Wade Michael Page, 40, was the founder of End Apathy, according to Mark Potok, a senior fellow at the Southern Poverty Law Center. In a blog post about Page, Potok cited an April 2010 interview that the alleged gunman gave to the “Uprise Direct” music website about the band’s work.

[…] Mark Pitcavage, director of investigative research for the Anti-Defamation League, said Page was a mem­ber of the Ham­mer­skins, “one of the oldest and largest hardcore racist skinhead groups,” and iden­ti­fied him­self as a North­ern Ham­mer­skin, part of the group’s upper Mid­west branch.

End Apa­thy had been a fea­tured band in recent years at many Hammerskin-organized white power music con­certs, such as the August 2010 “Meet & Greet BBQ & Bands” in North Car­olina, the Ham­mer­skins’ St. Patty’s Day Show in March 2011 in Orlando, Fla., and Ham­mer­fest 2011 last Octo­ber in Orlando, Pitcavage noted in a blog post, in which he described Page as a “white supremacist skinhead.”

“We had identified Page several years ago as someone who was prominent in the white-power music scene,” he told NBC News. He said Page also used a pseudonym, “Jack Boot,” an apparent reference to the high military boots worn by members of dictatorial regimes such as Nazi Germany.

What a sad little man.

How to stop the shootings

Josh Holland with a piece on Alternet. The money graph:

The reason we can’t have a sane, adult discussion of how to cut down on random gun violence is simple: the NRA has hoodwinked a lot of reasonable gun owners into believing that there’s a debate in this country over banning firearms altogether. We’ll never be able to have a serious discussion about how to cut down on gun violence until that group accepts the actual terms of the debate. And the NRA has a vested interest in making sure they remain obscure because the organization represents gun manufacturers and a small, highly ideological minority of gun-nuts, rather than (typically responsible) gun owners.

The problem isn’t Ed DeMarco

Neil Barofsky on why Ed DeMarco won’t be fired — and why he’s not the real problem with the Obama administration’s housing policy, or the economic fallout. Tim Geithner is, and ultimately, President Obama, who stands behind him:

Now, three years later, with a tightening presidential election and a Democratic base disillusioned by the government’s abandonment of its promise to help homeowners (less than 8 percent of the funds originally allocated in TARP for foreclosure relief has actually been spent), Geithner and the administration would like to present themselves as having undergone a conversion.

Let’s be very clear about what is going on here. This is not a conversion – it is a political convenience. Geithner may well be correct when he wrote in a letter to DeMarco that an effective principal reduction program would “help repair the nation’s housing market” and that the refusal to do so is not “in the best interest of the nation,” but it is his own policies that are primarily to blame for where we are today.

As we enter the final phase of the election campaign, we need to end the meaningless political posturing and recognize that as a country we have severely mishandled the housing crisis. It may be a fair debate whether we should have gone with the “all in” approach that I and others have advocated or the “do nothing and let the market find its natural bottom” approach advocated by many conservatives. There should, though, be little question that the chosen policy – a “foam the runway” approach that assisted the banks and only a fraction of the homeowners that could have benefited – has been a failure and has left us stuck in economic mediocrity. Geithner wrote this week to Demarco: “You have the power to help more struggling homeowners and help heal the remaining damage from the housing crisis.” If only he had heeded his own advice.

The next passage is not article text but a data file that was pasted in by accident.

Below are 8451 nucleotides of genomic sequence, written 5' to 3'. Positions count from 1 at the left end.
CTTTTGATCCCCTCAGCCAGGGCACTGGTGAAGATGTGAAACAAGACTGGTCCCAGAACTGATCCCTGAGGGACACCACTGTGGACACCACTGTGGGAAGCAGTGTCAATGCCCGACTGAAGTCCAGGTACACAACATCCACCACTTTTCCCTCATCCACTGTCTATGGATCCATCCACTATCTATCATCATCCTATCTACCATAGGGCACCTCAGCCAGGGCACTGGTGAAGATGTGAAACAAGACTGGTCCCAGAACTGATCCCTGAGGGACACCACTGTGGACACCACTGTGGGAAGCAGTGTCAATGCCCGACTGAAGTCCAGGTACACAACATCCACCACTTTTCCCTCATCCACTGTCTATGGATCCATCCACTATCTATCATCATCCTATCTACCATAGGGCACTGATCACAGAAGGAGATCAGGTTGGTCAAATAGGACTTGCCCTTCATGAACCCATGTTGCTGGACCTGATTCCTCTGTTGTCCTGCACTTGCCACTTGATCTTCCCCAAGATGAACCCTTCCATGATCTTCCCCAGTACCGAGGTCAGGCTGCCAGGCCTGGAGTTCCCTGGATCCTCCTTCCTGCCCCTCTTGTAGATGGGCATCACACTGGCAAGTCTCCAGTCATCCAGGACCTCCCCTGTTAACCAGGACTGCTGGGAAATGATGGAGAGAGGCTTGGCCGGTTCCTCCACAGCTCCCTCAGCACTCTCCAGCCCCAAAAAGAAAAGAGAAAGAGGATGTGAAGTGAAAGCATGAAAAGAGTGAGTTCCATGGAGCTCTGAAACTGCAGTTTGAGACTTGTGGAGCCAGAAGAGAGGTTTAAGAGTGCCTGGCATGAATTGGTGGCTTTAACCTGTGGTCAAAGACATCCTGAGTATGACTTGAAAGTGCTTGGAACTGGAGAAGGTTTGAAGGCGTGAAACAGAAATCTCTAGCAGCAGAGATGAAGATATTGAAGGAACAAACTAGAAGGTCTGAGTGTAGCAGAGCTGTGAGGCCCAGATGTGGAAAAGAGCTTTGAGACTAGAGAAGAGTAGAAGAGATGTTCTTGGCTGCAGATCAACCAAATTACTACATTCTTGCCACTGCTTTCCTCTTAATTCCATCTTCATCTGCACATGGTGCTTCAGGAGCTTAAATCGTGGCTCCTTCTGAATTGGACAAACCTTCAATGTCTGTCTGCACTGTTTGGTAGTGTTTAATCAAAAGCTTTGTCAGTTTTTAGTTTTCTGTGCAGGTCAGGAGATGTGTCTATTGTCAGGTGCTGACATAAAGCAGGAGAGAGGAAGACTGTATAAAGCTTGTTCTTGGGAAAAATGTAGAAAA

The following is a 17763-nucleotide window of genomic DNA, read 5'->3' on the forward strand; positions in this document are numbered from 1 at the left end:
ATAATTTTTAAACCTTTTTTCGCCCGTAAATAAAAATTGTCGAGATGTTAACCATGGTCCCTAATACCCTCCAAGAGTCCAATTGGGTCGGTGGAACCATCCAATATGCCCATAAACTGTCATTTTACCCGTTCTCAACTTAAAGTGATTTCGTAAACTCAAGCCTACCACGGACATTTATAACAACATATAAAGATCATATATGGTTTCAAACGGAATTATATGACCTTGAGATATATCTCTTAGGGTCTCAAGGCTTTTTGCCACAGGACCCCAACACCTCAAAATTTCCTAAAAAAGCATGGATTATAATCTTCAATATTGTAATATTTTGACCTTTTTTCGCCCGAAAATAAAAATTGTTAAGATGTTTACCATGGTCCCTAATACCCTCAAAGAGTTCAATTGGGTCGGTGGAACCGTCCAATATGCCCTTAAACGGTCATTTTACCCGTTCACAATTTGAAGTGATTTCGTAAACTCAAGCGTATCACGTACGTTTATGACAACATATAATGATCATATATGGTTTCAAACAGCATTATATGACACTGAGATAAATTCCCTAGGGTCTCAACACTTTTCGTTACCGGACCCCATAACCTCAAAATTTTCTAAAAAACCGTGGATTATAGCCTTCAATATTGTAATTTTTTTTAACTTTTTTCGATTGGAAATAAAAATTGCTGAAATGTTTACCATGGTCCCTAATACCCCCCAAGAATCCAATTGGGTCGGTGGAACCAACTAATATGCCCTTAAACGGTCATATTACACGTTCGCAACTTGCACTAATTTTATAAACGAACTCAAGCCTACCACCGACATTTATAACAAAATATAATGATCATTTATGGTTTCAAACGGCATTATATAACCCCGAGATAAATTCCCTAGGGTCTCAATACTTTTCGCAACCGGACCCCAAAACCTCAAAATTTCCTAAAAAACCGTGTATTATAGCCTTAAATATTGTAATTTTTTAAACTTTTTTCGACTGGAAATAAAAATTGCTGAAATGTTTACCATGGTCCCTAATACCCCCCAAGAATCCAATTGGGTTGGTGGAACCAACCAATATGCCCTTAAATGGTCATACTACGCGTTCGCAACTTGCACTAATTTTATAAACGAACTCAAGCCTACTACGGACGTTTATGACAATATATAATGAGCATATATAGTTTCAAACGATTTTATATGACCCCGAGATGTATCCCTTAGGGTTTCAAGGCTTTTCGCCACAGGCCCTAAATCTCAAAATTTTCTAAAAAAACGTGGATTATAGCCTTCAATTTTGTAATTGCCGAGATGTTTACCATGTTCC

That’s right. Let’s call this what it is: a distraction. The administration has given nothing but lip service to the consumer side of the housing crisis, and in doing so, deepened and extended the economic crisis. They picked a side, and it was the bankers, not us. This wasn’t something the Republicans made them do: President Obama and Tim Geithner had the power to fix this. They still do.

I’ve written about Guy Saperstein before. Guy is a retired civil rights attorney who was listed as one of the Top 100 Lawyers In America, a major Democratic donor, part-owner of the Oakland A’s and a past president of the Sierra Club Foundation, and originally an enthusiastic Obama supporter. He says it’s time to squeeze Obama – not just over Ed DeMarco, but over the same housing policies Tim Geithner and President Obama have designed. The listserv email he sent is too long, so I’ll pick the most pertinent parts:

While it is comforting to believe the Obama Administration wants to do the right thing, there is too much evidence to the contrary. If the progressive community is serious about protecting home ownership as a core component of the American Dream, it needs to change tactics and raise the ante. And there is no better time to do so than in the middle of an election campaign. In fact, it is likely that if we don’t do it now, when the election is over we will have no leverage at all.

He then goes into the background of various “roads not taken” by the administration, and how they worked to undermine any progressive remedies. Oh dear, moral hazard!

This all would be bad enough, but it gets worse: The Obama Administration is still protecting banks, servicers and investors—at great cost to homeowners and home ownership. While more and more homes go into foreclosure, banks are not putting them back on the market, but are bundling and selling them to hedge funds, which are converting them to rentals. Banks and loan-servicers are subverting home ownership, while profiting from rentals, excessive late fees and foreclosure fees, while the federal government does nothing to stop the profiteering or provide serious protection for homeownership.